The status, ecology and conservation of butterflies in Europe and Britain are reviewed, as a background to the National Trust's past and future contribution to British conservation. Britain has a poor butterfly fauna by European standards, the main areas of endemism and species richness being in the Alps and southern Europe. To date, the main declines among European butterfly populations have occurred across central‐northern Europe, with slightly higher extinction rates in mainland countries than in Britain. The main causes of decline are biotope destruction, the loss of certain species' habitats within surviving semi‐natural biotopes due to changed land management, and a failure by several species to track the patches of their habitat that are still being generated in modern fragmented landscapes. Until recently, most conservation programmes failed to take account of the latter two factors, resulting in many local extinctions of rare butterfly species even in conservation areas. Recent measures have been much more successful; many were first tested on National Trust properties.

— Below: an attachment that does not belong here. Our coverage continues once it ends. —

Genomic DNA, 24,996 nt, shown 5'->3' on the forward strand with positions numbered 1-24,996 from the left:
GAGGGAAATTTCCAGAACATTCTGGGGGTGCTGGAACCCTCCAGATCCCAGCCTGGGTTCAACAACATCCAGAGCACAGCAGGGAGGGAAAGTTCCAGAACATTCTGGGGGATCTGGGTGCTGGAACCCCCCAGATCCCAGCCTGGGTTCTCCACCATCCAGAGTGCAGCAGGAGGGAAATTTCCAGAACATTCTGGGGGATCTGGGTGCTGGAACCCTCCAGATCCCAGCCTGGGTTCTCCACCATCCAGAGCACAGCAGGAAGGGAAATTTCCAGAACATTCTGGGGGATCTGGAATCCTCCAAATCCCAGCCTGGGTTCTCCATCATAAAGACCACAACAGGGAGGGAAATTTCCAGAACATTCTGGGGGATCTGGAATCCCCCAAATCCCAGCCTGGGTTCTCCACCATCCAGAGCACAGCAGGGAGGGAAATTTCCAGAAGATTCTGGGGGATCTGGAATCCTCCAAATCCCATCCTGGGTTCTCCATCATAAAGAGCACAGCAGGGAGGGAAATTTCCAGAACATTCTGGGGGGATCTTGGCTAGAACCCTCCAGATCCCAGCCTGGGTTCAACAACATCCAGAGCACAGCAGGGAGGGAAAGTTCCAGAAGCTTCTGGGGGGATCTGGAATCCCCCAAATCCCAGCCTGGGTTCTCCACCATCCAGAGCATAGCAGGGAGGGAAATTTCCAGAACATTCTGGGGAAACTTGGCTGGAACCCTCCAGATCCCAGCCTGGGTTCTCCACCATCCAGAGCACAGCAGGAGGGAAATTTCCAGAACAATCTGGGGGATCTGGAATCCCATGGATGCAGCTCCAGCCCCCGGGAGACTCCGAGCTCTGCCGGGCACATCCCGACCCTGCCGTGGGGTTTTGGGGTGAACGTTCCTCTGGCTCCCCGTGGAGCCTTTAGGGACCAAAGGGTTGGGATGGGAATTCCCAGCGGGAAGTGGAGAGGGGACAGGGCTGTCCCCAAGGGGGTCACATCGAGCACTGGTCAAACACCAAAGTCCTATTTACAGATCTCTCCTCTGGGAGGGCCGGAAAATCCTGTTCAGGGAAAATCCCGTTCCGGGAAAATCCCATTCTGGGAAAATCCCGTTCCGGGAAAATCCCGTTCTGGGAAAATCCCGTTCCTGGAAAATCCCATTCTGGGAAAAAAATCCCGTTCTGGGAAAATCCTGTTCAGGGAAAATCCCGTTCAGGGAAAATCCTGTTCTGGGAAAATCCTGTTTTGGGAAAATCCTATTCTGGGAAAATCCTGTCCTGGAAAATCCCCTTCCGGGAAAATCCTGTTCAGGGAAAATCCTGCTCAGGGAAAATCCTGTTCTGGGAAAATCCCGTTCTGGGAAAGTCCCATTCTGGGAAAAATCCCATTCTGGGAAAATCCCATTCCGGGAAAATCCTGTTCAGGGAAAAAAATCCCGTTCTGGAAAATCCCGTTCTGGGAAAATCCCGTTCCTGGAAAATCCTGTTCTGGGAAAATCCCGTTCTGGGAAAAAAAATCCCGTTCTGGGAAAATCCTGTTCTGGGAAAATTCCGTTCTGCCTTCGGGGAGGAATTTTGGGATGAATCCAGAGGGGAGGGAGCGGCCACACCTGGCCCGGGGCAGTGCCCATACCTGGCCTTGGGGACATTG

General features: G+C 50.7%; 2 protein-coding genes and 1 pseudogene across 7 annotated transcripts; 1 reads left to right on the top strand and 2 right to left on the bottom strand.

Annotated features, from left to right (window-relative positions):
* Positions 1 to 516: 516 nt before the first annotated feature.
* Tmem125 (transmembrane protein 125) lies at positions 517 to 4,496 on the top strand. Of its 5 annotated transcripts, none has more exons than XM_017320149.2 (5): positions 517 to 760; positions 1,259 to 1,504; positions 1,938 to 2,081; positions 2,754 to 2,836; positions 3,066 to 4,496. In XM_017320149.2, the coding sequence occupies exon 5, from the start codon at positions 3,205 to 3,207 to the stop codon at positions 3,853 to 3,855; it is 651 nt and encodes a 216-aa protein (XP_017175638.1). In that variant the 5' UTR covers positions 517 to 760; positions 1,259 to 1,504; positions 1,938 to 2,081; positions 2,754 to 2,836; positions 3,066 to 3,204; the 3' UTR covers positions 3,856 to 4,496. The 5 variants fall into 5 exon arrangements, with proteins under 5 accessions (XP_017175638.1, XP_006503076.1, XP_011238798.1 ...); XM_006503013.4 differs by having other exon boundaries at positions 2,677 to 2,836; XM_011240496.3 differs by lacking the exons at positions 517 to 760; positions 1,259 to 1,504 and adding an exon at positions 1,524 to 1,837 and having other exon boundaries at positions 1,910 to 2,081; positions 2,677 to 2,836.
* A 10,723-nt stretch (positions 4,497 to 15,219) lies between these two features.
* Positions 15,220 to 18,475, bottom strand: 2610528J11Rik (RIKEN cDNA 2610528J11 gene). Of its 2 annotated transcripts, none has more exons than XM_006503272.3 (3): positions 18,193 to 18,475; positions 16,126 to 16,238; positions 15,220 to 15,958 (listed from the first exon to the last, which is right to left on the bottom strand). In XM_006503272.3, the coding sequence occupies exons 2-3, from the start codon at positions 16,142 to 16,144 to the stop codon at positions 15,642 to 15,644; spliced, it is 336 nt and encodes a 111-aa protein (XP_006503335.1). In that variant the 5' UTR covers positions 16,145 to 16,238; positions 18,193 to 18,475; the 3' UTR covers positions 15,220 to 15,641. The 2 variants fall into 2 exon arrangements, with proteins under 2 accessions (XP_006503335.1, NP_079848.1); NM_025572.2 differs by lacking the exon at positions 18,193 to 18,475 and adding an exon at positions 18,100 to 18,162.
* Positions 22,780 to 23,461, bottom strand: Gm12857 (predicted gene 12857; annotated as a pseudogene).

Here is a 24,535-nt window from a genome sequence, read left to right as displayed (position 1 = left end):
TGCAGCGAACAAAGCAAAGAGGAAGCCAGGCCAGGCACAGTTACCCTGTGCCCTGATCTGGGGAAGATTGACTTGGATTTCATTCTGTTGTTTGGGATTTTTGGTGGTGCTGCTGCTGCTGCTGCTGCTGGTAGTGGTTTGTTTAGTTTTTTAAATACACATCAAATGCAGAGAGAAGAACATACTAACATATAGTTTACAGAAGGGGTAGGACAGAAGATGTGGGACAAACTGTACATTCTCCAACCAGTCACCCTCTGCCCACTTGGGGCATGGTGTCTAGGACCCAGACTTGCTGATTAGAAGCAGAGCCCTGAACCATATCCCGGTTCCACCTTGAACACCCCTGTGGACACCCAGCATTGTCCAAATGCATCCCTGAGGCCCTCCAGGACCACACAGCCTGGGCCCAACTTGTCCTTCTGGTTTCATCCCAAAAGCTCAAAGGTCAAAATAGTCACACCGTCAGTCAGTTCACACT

Biological Journal of the Linnean Society – Oxford University Press
Published: Dec 1, 1995
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